The City that Vanished into the Sea

Nicholas C. Rossis

When people speak of climate change, I often think of Dunwich, a town on the Suffolk coast that has almost entirely vanished into the sea.

Dunwich is a pleasant city that consists of just about one street and a museum, a shingle beach, and a nearby forest. As George Etteridge reminds us, though, this was not always the case. Indeed, in the Medieval period, it was a bustling port, sitting in a natural harbor with trade ships going to and fro from ports on the continent. Its population of around 5,000 people enjoyed multiple churches, a market, a guildhall, and even a mint.

At the time of the Norman conquest, it was among the largest settlements in all of England. Some even claim that it is the former capital of the Anglo-Saxon Kingdom of East Anglia in addition to the seat of the first Bishop of East Anglia.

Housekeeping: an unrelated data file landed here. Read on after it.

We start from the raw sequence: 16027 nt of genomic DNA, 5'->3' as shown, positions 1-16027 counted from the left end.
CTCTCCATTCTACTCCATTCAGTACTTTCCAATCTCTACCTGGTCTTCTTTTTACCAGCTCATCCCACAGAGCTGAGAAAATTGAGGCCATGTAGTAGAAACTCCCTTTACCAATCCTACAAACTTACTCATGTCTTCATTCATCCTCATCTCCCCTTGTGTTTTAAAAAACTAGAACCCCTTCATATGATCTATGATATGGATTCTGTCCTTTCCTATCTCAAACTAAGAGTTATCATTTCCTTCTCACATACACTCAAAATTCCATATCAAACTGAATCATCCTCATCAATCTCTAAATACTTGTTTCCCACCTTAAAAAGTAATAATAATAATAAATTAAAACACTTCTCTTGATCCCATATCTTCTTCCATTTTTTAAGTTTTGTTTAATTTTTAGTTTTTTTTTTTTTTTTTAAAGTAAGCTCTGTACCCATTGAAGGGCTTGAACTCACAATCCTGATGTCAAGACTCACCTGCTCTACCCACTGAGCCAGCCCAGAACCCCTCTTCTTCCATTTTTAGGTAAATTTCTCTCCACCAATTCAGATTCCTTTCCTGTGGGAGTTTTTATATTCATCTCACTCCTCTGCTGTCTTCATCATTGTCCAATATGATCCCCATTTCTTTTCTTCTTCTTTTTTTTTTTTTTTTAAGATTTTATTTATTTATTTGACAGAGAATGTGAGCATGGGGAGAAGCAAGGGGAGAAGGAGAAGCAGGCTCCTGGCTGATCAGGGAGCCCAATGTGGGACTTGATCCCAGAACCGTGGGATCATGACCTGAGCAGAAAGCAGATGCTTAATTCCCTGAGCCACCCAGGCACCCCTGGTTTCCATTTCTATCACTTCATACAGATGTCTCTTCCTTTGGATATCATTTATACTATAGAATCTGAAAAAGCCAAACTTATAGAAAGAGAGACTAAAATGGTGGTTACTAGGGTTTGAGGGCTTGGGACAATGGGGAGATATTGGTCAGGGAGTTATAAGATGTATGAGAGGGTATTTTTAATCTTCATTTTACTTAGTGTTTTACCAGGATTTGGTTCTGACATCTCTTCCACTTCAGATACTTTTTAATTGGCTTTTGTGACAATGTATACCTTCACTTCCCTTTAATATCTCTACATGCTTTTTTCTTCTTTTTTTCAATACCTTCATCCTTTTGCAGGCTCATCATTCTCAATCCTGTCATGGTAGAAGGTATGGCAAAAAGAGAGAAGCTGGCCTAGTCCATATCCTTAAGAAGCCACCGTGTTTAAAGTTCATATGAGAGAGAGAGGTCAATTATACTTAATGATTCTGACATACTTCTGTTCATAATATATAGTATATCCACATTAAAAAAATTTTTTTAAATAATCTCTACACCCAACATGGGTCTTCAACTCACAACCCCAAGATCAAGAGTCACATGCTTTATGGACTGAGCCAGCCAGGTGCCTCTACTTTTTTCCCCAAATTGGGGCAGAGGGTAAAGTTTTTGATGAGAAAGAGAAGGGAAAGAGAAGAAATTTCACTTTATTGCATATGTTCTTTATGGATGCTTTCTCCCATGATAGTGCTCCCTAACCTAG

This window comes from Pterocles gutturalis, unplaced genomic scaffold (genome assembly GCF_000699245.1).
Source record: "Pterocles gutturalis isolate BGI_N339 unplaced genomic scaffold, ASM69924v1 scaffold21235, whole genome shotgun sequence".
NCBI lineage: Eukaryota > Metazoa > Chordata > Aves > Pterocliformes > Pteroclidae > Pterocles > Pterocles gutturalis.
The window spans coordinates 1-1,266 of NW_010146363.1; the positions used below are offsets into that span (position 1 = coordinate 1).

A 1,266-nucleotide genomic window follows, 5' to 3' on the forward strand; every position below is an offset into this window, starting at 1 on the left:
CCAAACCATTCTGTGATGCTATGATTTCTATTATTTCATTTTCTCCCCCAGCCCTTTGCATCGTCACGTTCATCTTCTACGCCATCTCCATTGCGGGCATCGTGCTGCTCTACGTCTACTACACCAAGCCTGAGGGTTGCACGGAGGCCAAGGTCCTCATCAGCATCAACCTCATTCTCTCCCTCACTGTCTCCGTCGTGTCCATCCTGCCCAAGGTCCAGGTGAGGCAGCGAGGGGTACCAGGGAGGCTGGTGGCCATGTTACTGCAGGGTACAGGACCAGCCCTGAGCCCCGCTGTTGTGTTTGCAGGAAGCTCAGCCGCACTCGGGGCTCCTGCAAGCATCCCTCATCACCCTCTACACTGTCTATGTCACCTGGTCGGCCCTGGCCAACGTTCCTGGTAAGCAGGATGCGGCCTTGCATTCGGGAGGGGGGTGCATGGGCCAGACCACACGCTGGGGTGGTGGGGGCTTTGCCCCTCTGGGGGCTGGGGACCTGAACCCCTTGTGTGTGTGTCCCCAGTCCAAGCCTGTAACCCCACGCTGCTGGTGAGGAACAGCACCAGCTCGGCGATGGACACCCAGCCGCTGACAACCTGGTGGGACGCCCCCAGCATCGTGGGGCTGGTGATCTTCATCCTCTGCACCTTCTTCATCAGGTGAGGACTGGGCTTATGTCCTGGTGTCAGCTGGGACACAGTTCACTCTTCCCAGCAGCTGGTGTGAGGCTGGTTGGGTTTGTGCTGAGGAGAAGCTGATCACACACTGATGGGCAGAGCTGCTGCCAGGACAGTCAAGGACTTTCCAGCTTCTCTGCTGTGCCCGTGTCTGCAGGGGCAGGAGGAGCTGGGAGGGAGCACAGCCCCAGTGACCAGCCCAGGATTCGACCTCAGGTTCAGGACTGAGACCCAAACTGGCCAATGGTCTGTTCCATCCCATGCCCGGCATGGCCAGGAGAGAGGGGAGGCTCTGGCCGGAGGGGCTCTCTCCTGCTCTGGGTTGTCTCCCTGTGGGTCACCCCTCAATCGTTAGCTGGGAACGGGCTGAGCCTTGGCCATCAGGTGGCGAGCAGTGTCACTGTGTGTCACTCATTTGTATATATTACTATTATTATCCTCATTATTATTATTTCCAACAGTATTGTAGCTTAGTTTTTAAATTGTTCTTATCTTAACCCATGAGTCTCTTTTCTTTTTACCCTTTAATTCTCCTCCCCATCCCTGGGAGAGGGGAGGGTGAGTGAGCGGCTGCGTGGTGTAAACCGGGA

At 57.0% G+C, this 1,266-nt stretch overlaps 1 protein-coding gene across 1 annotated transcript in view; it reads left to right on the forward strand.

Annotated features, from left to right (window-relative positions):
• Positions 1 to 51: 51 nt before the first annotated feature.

Unfortunately for…

View original post 211 more words

2 thoughts on “The City that Vanished into the Sea

Leave a Reply

Fill in your details below or click an icon to log in:

WordPress.com Logo

You are commenting using your WordPress.com account. Log Out /  Change )

Google photo

You are commenting using your Google account. Log Out /  Change )

Twitter picture

You are commenting using your Twitter account. Log Out /  Change )

Facebook photo

You are commenting using your Facebook account. Log Out /  Change )

Connecting to %s